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Debunking the Left-Wing Myths About 'Right-Wing, Extremist Christians'

How many mischaracterizations can Peter Beinart make in a single paragraph?

2:55 PM, Jul 25, 2011 • By MARK HEMINGWAY
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Peter Beinart has a doozy of a column up over at the Daily Beast, rather breathlessly titled, "Why Norway Could Happen Here." Since I suspect that Beinart managed to repeat every left-wing myth about the violent tendencies of Christians and conservatives, let's take a look at the key paragraph:

There’s actually been a lot of right-wing, extremist Christian terrorism in the U.S. in recent years. The biggest terrorist attack in U.S. history prior to 9/11—the 1996 Oklahoma City bombing—was carried out by Timothy McVeigh, a white ex-Army officer with ties to the militia movement. That same year, Eric Rudolph bombed the Atlanta Olympics to protest abortion and international socialism. The only major WMD attack of the “war on terror” era—the 2001 anthrax mailings—apparently was the handiwork of a microbiologist angry that prominent Catholic politicians were pro-choice. In 2009, anti-abortion militants murdered Wichita doctor George Tiller. (He already had been shot once, and his clinic had been bombed). That same year octogenarian neo-Nazi, James Wenneker von Brunn, shot a security guard at the U.S. Holocaust Memorial Museum. Last February, Andrew Joseph Stack, angry at the federal government, flew a small plane into an IRS building in Austin, Texas.

Beinart is either largely ignorant, or has a pretty curious definition of "right-wing, extremist Christian." For one thing, I'm not sure that label applies in its entirety to Anders Breivik. As for his other examples, well, McVeigh was no Christian. He famously declared that "Science is my religion," and his final words were quoting from Invictus: "I thank whatever gods may be/ for my unconquerable soul ... I am the master of my fate: I am the captain of my soul."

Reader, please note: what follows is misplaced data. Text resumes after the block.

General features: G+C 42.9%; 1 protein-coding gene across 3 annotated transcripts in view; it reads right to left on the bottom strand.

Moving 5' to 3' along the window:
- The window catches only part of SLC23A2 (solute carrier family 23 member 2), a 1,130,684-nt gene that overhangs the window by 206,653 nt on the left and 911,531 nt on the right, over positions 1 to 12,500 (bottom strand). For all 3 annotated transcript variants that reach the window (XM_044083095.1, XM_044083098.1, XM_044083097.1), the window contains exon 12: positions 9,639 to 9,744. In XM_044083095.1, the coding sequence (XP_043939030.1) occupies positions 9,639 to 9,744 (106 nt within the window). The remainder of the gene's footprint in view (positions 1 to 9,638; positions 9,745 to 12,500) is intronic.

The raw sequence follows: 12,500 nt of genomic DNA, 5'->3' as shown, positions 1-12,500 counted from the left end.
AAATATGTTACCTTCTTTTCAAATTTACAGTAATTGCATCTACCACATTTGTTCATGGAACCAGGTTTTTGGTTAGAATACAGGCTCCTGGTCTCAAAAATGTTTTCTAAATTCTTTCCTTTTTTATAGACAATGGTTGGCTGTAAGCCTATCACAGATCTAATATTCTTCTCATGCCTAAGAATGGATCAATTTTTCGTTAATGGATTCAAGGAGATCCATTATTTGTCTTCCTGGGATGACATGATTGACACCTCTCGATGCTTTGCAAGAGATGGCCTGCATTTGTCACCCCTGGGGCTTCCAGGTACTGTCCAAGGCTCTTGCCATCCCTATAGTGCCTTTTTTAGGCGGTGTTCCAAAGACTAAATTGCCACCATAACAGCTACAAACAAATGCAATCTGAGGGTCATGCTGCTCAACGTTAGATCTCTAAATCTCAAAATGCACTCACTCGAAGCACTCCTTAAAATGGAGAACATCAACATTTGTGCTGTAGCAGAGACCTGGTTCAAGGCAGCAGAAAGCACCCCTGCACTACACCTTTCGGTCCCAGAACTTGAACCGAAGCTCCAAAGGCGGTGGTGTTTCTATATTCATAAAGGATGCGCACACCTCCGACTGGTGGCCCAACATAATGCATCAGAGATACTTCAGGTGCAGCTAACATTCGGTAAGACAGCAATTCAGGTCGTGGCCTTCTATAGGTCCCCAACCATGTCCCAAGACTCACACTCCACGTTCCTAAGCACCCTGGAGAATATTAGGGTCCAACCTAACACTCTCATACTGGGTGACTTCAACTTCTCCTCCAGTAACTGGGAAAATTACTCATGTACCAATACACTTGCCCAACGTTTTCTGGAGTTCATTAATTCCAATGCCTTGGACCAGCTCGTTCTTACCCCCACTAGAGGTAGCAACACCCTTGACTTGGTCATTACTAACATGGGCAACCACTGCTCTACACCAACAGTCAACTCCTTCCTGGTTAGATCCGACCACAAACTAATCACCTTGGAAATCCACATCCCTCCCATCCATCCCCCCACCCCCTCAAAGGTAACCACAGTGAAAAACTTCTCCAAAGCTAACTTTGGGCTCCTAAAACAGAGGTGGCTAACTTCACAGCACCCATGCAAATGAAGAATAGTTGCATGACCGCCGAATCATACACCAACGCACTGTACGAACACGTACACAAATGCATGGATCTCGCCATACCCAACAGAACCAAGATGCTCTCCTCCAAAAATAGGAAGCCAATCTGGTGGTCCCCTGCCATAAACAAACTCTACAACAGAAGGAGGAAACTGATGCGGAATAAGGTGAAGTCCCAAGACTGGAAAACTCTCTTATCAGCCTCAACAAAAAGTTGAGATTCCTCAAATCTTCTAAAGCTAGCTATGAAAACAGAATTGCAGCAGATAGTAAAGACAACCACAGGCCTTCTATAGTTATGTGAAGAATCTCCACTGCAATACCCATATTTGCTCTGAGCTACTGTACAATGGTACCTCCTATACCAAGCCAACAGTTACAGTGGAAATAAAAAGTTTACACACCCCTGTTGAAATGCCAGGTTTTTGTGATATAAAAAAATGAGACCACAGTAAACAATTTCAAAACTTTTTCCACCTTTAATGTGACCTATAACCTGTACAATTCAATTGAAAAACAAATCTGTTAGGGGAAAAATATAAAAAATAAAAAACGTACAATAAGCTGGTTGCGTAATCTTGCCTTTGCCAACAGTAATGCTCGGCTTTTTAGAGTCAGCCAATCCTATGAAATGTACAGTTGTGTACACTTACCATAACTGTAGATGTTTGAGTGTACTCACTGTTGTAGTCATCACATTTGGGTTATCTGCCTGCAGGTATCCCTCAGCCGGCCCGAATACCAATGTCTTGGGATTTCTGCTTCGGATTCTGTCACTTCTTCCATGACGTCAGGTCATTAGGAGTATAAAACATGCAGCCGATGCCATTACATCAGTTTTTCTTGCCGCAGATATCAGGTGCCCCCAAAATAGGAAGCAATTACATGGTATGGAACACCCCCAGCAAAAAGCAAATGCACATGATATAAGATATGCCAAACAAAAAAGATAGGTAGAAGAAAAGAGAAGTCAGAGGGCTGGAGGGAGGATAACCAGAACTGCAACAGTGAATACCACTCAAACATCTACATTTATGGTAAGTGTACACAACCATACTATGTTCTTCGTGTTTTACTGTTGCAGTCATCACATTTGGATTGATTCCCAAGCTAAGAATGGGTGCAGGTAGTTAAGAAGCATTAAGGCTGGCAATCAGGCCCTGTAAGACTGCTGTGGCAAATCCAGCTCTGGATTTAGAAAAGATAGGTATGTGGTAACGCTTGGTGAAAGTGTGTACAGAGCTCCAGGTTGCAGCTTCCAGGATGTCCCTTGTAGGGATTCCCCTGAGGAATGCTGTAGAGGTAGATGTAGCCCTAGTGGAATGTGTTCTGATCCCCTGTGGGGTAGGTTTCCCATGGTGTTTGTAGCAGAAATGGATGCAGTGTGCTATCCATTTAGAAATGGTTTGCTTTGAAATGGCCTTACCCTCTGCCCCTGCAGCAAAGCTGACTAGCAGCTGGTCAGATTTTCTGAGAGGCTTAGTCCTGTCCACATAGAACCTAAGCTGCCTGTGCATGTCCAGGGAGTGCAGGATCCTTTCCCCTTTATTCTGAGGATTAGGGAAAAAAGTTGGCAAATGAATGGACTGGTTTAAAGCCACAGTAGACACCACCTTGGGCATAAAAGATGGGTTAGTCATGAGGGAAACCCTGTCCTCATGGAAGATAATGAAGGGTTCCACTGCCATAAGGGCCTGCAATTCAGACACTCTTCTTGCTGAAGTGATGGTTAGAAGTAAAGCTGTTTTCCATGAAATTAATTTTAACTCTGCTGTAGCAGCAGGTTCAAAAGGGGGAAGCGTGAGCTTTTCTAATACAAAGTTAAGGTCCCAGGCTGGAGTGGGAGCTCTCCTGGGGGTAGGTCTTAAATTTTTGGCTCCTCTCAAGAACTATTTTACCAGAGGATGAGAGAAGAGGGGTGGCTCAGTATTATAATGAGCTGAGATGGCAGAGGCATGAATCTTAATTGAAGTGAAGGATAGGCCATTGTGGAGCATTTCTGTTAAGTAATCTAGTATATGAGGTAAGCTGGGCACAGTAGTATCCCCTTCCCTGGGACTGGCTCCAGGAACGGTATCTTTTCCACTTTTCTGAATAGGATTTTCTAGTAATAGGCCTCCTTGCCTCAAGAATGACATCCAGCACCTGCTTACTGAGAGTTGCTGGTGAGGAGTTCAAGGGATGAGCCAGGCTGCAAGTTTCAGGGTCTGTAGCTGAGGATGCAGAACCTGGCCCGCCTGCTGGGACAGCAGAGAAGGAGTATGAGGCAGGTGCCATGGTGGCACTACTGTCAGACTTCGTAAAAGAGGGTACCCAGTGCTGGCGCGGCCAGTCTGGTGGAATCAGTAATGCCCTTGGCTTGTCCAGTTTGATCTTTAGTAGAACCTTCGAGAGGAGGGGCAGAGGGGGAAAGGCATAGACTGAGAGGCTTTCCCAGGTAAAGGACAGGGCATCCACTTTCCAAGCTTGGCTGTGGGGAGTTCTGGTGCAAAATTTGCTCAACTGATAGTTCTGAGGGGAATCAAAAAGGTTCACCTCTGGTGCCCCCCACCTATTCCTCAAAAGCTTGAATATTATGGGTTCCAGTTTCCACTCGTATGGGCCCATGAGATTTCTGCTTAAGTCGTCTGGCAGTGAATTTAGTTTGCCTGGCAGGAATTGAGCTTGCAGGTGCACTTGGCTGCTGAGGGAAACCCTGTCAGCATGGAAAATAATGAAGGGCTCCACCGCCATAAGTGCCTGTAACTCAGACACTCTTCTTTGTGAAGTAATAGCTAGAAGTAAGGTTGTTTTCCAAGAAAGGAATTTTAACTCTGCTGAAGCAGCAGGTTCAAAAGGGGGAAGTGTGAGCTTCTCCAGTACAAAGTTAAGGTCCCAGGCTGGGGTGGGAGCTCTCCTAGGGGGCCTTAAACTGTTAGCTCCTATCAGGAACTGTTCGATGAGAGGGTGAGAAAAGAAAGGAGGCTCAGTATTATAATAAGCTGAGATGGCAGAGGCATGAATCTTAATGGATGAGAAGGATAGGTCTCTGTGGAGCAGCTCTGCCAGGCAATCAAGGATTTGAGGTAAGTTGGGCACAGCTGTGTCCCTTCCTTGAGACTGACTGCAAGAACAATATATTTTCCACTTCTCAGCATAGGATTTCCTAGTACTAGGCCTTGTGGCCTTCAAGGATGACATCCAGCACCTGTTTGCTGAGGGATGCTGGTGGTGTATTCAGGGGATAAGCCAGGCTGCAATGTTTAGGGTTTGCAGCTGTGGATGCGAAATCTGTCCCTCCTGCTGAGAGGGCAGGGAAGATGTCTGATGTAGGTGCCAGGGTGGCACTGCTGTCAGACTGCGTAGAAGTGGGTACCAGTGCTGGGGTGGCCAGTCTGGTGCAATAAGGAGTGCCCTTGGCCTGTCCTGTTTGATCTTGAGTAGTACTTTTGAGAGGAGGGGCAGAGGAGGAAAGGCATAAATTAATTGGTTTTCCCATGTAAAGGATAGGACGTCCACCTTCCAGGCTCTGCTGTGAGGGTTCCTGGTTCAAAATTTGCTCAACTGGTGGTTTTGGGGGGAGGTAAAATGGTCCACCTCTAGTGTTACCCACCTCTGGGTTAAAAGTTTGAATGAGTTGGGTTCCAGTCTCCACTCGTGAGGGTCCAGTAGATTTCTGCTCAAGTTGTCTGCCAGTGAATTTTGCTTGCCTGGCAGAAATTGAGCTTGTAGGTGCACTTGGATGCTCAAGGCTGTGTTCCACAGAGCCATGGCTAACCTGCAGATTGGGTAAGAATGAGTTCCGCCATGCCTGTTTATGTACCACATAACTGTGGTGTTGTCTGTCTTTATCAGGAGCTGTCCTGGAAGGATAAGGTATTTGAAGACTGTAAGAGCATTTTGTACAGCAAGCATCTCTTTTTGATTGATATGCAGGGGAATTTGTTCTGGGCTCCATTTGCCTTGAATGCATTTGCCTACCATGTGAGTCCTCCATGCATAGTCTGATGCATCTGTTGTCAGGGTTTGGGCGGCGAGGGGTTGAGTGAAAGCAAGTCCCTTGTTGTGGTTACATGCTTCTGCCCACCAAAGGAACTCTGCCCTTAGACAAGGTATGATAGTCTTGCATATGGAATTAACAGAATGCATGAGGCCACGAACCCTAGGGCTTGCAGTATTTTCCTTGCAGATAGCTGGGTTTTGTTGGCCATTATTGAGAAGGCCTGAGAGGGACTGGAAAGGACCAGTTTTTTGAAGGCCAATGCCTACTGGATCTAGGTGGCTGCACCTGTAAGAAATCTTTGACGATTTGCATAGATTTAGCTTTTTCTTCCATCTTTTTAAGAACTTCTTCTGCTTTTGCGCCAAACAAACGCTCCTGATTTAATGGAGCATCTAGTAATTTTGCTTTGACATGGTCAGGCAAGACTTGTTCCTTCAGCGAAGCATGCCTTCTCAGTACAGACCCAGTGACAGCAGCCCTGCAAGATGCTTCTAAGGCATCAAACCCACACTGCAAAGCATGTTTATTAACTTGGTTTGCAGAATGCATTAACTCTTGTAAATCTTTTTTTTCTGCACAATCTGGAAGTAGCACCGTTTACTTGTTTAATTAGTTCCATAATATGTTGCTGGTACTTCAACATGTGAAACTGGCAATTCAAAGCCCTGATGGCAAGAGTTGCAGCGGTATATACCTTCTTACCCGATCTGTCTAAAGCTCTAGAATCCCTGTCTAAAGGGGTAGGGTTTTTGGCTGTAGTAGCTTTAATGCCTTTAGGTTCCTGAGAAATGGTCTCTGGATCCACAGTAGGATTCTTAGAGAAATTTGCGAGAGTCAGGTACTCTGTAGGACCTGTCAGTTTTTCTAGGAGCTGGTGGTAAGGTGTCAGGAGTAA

Here's abortion clinic bomber Eric Rudolph in an interview with USA Today:

"Many good people continue to send me money and books," Rudolph writes in an undated letter. "Most of them have, of course, an agenda; mostly born-again Christians looking to save my soul. I suppose the assumption is made that because I'm in here I must be a 'sinner' in need of salvation, and they would be glad to sell me a ticket to heaven, hawking this salvation like peanuts at a ballgame. I do appreciate their charity, but I could really do without the condescension. They have been so nice I would hate to break it to them that I really prefer Nietzsche to the Bible."

As for alleged Anthrax mailer Bruce Ivins being supposedly motivated by his pro-life, Catholic views -- well, that's a pretty unfounded assertion based on a lot of tenuous and anonymous sources. Further, from what we know about his religious views -- to say nothing of considerable evidence that he was mentally ill -- he wanted the Catholic church to liberalize on the issue of female and married clergy. Not exactly what one thinks of when we discuss extremist religious views.

Then there's holocaust museum shooter James von Brunn. Who in his own words, was emphatically not a Christian: "The Big Lie technique, employed by Paul to create the CHRISTIAN RELIGION, also was used to create the HOLOCAUST RELIGION ... CHRISTIANITY AND THE HOLOCAUST are HOAXES." As for Brunn's politics, this is a little close to home, but Ben Smith handled it nicely:

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